LOS ANGELES (CN) – White Los Angeles County sheriff’s officers killed an African-American man as he tried to crawl to safety, unloading at least 30 shots into his body, his family claims in Federal Court.
As Nicholas Robertson, a 28-year-old father of three, walked by an Arco gas station at Long Beach Boulevard and Magnolia Avenue in Lynwood on the morning of Dec. 12, 2015, two sheriff’s deputies peppered him in a hail of gunfire that lasted 25 seconds.
Graphic video shot with a cell phone from across the street captured the killing. It shows the officers aiming and opening fire from about 10 to 15 yards, Robertson instantly dropping to the ground and his body jumping and flailing with each bullet as he tries to crawl away.
His wife, young children and parents sued Los Angeles County on April 21. They acknowledge that he was carrying a firearm, but say he posed no threat to the officers or the public.
“He did have a gun, but I don’t think he was threatening anyone. He was no threat to the officers,” the family’s attorney Brian Dunn told Courthouse News.
“He didn’t have it out, but it is not illegal to have a gun. He hadn’t injured or shot anyone. The idea that he had a gun is not enough to show that he would definitely be a great threat to an officer or other person. I’m pretty sure we are going to be able to show that this was excessive force.”
The Sheriff’s Department received calls that morning from residents who heard shots fired. They reported a suspect matching Robertson’s description walking the streets with a gun, according to NBC News.
Sheriff’s spokesman Lt. Eddie Hernandez said witnesses saw Robertson firing shots, and when officers arrived he turned and pointed the gun at them, and they shot back.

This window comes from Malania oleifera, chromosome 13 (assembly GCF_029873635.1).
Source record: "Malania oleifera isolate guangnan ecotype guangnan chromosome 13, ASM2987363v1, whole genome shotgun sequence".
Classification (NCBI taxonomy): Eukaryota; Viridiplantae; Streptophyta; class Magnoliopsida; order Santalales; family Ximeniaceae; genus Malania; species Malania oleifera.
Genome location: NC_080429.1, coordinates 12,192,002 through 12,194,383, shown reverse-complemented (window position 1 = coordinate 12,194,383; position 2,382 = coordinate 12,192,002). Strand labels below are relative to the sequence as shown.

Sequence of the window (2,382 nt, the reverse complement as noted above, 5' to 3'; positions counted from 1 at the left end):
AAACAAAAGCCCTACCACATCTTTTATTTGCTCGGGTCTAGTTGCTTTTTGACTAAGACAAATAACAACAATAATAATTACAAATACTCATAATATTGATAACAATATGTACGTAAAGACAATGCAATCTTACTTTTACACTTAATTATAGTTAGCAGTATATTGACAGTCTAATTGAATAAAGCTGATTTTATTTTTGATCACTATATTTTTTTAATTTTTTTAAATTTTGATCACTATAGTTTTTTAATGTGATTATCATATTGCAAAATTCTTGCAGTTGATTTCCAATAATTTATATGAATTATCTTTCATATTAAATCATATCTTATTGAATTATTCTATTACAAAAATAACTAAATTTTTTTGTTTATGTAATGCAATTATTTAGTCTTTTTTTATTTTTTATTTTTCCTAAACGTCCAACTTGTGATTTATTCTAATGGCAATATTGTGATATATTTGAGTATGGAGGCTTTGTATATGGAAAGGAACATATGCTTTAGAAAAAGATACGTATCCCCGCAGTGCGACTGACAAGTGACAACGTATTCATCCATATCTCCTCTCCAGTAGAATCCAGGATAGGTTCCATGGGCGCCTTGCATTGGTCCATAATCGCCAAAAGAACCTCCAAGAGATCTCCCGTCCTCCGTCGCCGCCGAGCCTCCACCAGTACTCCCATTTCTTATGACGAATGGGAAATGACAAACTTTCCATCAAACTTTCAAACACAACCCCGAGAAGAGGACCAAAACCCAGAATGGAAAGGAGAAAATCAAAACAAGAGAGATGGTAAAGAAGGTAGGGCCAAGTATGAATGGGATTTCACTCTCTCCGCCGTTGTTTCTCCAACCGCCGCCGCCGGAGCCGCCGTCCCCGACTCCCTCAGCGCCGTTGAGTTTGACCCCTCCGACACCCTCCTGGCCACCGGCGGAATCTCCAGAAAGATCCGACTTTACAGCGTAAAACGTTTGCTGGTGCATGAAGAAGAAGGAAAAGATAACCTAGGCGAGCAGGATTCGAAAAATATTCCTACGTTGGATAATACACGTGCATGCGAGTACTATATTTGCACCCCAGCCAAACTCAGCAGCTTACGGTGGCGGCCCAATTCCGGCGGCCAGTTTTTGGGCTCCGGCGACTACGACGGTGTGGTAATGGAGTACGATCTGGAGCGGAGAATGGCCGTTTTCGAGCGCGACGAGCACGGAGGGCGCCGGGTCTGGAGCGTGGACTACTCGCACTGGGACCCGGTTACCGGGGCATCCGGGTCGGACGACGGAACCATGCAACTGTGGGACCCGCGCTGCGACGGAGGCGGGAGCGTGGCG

The cell phone video does not show that. It shows him being repeatedly shot in the back as he walked away and then crawled on the ground.
In a Dec. 14 article, the Los Angeles Times described an angry and ranting Robertson walking in and out of traffic, into a pizza parlor, then back and toward the Arco station.
Additional video and still pictures released by the Sheriff’s Department shows deputies shouting at Robertson to drop his gun before opening fire on him. A close-up of the crawling man clearly shows a gun in his right hand as he tries to get away.
But Dunn maintains Robertson was not a threat to anyone.
“The knee-jerk response is that he had a gun and could have shot someone, and therefore the officers were morally justified in killing him,” Dunn said.
“There is no demonstration he was going to kill someone or had the mindset to injure someone, but we can’t interview Nicholas, we can’t talk to him, so it’s just their word.”
The complaint states: “Both prior to and during the time in which he was shot dead, Nicholas Robertson made no aggressive movements, no furtive gestures and no physical movements which would suggest to a reasonable sheriff’s deputy that he had the will or the ability to inflict substantial bodily harm against any individual.”
Robertson’s family says the deputies left him to die.
“Following the shooting, the involved deputies denied medical care to Nicholas Robertson in a manner that demonstrated deliberate indifference to his constitutional rights,” the complaint states. “After surviving for an appreciable period of time following the shooting, Nicholas Robertson died as a direct and proximate result of the gunshot wounds inflicted upon his person.”
It’s one of a raft of white-on-black law enforcement killings that are reverberating across the nation.
“We have seen a lot of evidence that the public is losing patience with this kind of thing,” Dunn said. “I’m seeing it everywhere, not just in street protests, but the approach jurors are taking to these cases.
“It used to be impossible to win these types of cases because people had such trust in their law enforcement, but we are seeing people become more hesitant to believe them. More and more people are using their cell phone cameras.”
Sheriff’s spokesmen were not available for comment over the weekend.
Robertson’s wife Nekesha Robertson, her three minor children and parents-in-law seek punitive damages for wrongful death, civil rights violations and constitutional violations.
Named as defendants are the county and Does 1-10.
Attorney Dunn is with the Cochran Firm California, in Los Angeles.
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